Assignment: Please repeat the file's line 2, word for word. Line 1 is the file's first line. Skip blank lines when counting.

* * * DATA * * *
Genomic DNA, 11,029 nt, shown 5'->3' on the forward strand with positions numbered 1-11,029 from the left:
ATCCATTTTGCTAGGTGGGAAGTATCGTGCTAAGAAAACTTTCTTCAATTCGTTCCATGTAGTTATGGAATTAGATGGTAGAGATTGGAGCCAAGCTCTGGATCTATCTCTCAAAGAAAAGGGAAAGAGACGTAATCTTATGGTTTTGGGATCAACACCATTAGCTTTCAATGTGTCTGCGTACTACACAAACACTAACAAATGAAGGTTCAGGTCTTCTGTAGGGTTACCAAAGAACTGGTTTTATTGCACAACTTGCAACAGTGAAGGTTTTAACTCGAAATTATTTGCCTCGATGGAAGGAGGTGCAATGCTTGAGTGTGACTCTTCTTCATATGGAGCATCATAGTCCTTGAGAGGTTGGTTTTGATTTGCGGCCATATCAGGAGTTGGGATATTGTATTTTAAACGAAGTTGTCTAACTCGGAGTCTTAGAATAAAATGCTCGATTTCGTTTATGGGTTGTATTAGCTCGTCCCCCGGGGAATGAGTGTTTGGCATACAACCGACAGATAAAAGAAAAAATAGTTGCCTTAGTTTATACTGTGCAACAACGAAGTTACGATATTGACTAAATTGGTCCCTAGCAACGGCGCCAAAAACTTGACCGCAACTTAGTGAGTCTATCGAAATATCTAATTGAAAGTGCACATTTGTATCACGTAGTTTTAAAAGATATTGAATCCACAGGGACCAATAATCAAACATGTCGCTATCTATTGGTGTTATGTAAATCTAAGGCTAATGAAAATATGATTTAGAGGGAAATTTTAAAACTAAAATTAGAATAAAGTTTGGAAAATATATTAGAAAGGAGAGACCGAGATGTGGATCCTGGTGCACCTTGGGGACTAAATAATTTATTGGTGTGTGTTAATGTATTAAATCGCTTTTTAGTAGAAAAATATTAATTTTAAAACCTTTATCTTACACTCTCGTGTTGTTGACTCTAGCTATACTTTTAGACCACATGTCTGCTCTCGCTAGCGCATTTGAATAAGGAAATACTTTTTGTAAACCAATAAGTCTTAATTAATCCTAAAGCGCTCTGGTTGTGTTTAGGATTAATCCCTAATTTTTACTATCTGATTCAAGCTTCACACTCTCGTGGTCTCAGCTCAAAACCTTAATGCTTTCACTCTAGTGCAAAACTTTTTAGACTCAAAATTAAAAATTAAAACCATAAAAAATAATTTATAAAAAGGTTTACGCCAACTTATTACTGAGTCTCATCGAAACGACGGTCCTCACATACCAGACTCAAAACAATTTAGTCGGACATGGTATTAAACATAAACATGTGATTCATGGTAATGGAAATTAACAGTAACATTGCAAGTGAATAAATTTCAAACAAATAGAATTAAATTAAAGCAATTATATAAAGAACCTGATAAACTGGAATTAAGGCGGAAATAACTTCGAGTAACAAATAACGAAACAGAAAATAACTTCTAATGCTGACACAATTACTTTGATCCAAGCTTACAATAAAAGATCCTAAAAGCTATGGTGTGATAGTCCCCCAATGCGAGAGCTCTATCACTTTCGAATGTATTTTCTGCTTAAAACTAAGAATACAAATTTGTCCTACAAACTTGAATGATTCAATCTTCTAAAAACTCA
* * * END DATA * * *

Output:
ATCCATTTTGCTAGGTGGGAAGTATCGTGCTAAGAAAACTTTCTTCAATTCGTTCCATGTAGTTATGGAATTAGATGGTAGAGATTGGAGCCAAGCTCTGGATCTATCTCTCAAAGAAAAGGGAAAGAGACGTAATCTTATGGTTTTGGGATCAACACCATTAGCTTTCAATGTGTCTGCGTACTACACAAACACTAACAAATGAAGGTTCAGGTCTTCTGTAGGGTTACCAAAGAACTGGTTTTATTGCACAACTTGCAACAGTGAAGGTTTTAACTCGAAATTATTTGCCTCGATGGAAGGAGGTGCAATGCTTGAGTGTGACTCTTCTTCATATGGAGCATCATAGTCCTTGAGAGGTTGGTTTTGATTTGCGGCCATATCAGGAGTTGGGATATTGTATTTTAAACGAAGTTGTCTAACTCGGAGTCTTAGAATAAAATGCTCGATTTCGTTTATGGGTTGTATTAGCTCGTCCCCCGGGGAATGAGTGTTTGGCATACAACCGACAGATAAAAGAAAAAATAGTTGCCTTAGTTTATACTGTGCAACAACGAAGTTACGATATTGACTAAATTGGTCCCTAGCAACGGCGCCAAAAACTTGACCGCAACTTAGTGAGTCTATCGAAATATCTAATTGAAAGTGCACATTTGTATCACGTAGTTTTAAAAGATATTGAATCCACAGGGACCAATAATCAAACATGTCGCTATCTATTGGTGTTATGTAAATCTAAGGCTAATGAAAATATGATTTAGAGGGAAATTTTAAAACTAAAATTAGAATAAAGTTTGGAAAATATATTAGAAAGGAGAGACCGAGATGTGGATCCTGGTGCACCTTGGGGACTAAATAATTTATTGGTGTGTGTTAATGTATTAAATCGCTTTTTAGTAGAAAAATATTAATTTTAAAACCTTTATCTTACACTCTCGTGTTGTTGACTCTAGCTATACTTTTAGACCACATGTCTGCTCTCGCTAGCGCATTTGAATAAGGAAATACTTTTTGTAAACCAATAAGTCTTAATTAATCCTAAAGCGCTCTGGTTGTGTTTAGGATTAATCCCTAATTTTTACTATCTGATTCAAGCTTCACACTCTCGTGGTCTCAGCTCAAAACCTTAATGCTTTCACTCTAGTGCAAAACTTTTTAGACTCAAAATTAAAAATTAAAACCATAAAAAATAATTTATAAAAAGGTTTACGCCAACTTATTACTGAGTCTCATCGAAACGACGGTCCTCACATACCAGACTCAAAACAATTTAGTCGGACATGGTATTAAACATAAACATGTGATTCATGGTAATGGAAATTAACAGTAACATTGCAAGTGAATAAATTTCAAACAAATAGAATTAAATTAAAGCAATTATATAAAGAACCTGATAAACTGGAATTAAGGCGGAAATAACTTCGAGTAACAAATAACGAAACAGAAAATAACTTCTAATGCTGACACAATTACTTTGATCCAAGCTTACAATAAAAGATCCTAAAAGCTATGGTGTGATAGTCCCCCAATGCGAGAGCTCTATCACTTTCGAATGTATTTTCTGCTTAAAACTAAGAATACAAATTTGTCCTACAAACTTGAATGATTCAATCTTCTAAAAACTCA